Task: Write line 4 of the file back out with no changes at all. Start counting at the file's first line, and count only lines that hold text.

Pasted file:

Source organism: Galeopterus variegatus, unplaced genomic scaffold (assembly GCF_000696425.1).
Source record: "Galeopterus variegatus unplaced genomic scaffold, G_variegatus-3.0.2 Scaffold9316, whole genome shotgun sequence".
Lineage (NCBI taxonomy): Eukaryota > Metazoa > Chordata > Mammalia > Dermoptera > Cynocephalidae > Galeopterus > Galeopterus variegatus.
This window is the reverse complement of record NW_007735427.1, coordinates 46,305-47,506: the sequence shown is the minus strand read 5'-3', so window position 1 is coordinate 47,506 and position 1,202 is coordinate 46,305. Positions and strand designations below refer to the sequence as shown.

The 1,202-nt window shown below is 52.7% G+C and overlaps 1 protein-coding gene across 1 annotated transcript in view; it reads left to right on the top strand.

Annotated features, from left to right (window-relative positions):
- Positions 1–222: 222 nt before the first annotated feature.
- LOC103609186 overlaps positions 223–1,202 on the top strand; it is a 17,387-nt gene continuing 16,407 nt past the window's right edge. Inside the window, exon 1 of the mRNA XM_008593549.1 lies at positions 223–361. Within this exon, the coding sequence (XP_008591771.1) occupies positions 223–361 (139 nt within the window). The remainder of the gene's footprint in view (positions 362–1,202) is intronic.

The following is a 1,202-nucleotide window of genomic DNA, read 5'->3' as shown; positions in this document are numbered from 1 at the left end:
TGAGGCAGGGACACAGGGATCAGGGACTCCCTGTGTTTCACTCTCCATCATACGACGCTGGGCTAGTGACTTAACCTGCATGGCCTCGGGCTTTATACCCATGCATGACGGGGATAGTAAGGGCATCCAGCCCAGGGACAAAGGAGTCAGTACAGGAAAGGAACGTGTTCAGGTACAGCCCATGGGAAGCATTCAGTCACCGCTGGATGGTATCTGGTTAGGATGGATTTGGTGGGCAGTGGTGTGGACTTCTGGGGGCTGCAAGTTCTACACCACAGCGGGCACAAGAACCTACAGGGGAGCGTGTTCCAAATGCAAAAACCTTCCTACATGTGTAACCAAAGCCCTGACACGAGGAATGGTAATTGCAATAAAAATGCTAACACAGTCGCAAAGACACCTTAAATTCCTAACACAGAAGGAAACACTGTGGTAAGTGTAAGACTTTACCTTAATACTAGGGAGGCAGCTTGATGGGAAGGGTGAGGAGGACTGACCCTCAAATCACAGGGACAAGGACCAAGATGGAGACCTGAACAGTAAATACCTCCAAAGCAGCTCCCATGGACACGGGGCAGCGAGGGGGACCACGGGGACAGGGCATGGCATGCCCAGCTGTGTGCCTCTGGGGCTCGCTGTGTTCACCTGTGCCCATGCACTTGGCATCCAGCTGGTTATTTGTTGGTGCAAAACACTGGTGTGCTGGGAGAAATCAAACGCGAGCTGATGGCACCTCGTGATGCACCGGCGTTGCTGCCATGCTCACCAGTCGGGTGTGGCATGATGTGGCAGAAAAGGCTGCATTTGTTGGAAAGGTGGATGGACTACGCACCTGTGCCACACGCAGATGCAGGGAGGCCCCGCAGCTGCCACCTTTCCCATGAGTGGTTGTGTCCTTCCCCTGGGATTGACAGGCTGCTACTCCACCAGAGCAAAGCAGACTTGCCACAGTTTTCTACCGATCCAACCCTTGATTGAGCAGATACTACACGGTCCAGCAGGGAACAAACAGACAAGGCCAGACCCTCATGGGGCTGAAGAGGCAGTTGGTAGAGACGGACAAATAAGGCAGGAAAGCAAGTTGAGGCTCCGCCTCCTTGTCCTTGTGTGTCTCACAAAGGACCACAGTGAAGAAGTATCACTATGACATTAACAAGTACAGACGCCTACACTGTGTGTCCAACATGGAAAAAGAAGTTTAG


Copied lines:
This window is the reverse complement of record NW_007735427.1, coordinates 46,305-47,506: the sequence shown is the minus strand read 5'-3', so window position 1 is coordinate 47,506 and position 1,202 is coordinate 46,305. Positions and strand designations below refer to the sequence as shown.